To my surprise, the decision to wear a tallit and tefillin at camp was one of the most empowering Jewish choices I have ever made for myself. Wearing a tallit gave me an opportunity to explore a new piece of my Jewish identity, and it was moving for me to watch my campers start to feel comfortable observing rituals that they previously thought were off limits to them as girls. I soon found myself immersed in a small community of female counselors sporting these ritual objects and had an opportunity to learn from some of the most badass women I’ve ever met. 

At the same time, wearing a tallit and tefillin that summer was also one of the most challenging decisions. I faced critique from others while also dealing with inner conflict. One of my male co-counselors said that he hated when women tried to use Jewish ritual as a platform to “make a point.” A number of people questioned why I was doing this all of a sudden, and I was expected to have a satisfactory answer that would settle their concerns. Because I feared these sort of responses if I ever tried to wear a tallit and tefillin at my even more traditional community at home, I never did.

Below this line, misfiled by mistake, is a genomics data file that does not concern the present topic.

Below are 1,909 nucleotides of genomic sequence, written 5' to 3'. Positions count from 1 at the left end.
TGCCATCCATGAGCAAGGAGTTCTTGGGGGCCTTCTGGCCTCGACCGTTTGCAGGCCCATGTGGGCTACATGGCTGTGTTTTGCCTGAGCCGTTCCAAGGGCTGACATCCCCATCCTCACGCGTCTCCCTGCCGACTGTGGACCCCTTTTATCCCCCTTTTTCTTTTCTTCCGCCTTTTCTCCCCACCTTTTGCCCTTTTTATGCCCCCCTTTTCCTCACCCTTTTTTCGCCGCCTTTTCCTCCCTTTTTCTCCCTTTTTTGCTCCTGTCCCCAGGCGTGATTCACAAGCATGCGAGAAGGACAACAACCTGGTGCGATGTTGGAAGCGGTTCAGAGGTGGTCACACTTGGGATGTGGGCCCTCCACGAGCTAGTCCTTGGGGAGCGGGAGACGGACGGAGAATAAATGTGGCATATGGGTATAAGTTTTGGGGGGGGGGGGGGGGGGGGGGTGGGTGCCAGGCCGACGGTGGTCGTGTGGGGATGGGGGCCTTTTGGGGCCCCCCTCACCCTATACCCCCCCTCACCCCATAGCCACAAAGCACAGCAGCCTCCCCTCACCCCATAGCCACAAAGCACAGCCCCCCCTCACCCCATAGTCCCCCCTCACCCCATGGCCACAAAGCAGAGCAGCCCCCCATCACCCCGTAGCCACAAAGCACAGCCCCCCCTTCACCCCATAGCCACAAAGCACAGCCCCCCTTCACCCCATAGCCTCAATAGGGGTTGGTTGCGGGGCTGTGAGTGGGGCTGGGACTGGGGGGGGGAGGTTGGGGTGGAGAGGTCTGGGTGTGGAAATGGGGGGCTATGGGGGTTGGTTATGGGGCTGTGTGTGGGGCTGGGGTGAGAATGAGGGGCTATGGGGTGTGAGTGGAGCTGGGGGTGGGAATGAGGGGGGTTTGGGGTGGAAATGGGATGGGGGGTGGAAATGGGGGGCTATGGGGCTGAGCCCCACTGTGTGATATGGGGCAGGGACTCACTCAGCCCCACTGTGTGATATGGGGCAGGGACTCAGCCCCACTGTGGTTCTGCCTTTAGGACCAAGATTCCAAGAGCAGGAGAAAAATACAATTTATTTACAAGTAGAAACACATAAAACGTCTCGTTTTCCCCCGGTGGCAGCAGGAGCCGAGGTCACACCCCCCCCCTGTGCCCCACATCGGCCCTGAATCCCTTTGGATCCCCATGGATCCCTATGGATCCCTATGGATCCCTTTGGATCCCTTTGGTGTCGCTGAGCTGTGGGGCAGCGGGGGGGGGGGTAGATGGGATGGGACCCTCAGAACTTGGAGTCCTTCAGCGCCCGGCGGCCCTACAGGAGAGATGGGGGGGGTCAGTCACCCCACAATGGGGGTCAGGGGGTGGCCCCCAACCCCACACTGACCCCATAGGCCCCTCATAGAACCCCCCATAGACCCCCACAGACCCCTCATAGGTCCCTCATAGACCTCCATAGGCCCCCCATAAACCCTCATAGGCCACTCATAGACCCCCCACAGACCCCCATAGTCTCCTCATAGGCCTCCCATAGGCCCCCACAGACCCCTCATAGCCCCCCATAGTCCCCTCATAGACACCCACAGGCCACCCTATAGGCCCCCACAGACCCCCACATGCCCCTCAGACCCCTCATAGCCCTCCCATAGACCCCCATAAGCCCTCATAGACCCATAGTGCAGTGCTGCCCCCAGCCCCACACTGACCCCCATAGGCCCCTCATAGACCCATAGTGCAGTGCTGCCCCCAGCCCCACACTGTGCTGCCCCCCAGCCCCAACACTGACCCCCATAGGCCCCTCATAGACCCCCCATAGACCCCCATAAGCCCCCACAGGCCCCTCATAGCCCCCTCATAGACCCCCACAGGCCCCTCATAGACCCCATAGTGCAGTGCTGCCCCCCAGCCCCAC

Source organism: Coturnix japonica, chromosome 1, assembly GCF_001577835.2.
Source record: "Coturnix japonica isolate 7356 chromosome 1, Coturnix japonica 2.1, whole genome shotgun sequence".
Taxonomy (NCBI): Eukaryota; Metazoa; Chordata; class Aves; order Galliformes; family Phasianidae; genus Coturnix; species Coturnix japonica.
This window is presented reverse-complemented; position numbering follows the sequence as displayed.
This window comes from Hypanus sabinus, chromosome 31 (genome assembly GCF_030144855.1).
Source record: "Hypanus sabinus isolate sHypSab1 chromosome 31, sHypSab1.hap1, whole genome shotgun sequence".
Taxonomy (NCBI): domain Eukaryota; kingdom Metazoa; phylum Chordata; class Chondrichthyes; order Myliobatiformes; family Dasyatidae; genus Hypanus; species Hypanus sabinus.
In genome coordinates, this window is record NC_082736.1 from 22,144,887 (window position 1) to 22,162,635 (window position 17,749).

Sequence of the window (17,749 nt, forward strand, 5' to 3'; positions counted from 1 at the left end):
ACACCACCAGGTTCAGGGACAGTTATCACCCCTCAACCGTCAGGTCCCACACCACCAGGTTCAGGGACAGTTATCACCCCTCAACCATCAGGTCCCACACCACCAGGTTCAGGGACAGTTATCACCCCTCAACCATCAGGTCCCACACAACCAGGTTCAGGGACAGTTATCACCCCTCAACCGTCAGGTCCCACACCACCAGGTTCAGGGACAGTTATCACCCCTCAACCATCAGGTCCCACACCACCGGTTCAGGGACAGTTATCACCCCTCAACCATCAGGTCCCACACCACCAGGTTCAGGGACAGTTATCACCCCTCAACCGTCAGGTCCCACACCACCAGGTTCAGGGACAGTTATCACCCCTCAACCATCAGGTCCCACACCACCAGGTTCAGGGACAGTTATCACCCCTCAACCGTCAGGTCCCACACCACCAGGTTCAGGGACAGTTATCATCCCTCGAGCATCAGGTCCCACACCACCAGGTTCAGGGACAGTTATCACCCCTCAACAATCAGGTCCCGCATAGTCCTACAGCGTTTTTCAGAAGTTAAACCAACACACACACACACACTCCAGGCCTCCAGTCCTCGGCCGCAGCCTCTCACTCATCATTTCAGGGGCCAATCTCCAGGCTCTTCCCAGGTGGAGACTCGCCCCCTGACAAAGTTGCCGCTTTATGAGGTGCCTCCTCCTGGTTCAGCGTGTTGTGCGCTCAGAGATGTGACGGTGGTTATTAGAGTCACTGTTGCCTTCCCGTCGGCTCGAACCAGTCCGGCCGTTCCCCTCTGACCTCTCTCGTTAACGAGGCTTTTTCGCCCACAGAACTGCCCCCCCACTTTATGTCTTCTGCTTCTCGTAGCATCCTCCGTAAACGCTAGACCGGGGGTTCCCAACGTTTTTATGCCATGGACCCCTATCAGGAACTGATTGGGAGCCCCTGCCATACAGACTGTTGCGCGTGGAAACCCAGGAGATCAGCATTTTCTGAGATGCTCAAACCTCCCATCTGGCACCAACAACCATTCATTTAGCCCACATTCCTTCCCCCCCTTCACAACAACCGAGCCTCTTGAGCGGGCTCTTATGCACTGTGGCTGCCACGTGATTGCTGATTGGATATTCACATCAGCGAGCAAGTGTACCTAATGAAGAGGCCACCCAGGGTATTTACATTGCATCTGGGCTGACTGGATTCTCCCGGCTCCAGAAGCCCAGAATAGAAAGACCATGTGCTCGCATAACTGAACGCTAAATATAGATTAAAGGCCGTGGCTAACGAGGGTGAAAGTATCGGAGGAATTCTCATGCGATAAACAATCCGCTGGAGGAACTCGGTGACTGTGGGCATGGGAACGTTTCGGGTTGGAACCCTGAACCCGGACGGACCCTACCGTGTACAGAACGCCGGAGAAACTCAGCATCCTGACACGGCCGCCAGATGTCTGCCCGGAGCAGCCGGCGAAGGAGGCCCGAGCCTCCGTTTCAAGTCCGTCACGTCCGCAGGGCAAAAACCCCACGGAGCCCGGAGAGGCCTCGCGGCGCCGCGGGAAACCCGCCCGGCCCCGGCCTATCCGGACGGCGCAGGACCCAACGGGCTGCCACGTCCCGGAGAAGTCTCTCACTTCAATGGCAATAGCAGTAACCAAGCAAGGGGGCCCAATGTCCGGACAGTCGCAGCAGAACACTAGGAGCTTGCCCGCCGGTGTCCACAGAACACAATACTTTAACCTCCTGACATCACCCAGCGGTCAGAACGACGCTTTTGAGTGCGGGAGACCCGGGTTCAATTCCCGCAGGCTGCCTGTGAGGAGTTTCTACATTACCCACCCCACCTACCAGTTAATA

Until this year. 

At the end of this past summer, in what can only be described as the most Jewy parting gift I’ve ever received, my campers made me my own tallit. I had told them that I didn’t have my own one at home and they wanted to help. While my immediate reaction was embarrassingly mushy, underneath it all, I felt nervous at the idea of wearing a tallit at home. I didn’t want to let my campers down by not wearing it, but I imagined that I would feel like a fraud no matter what I decided to do.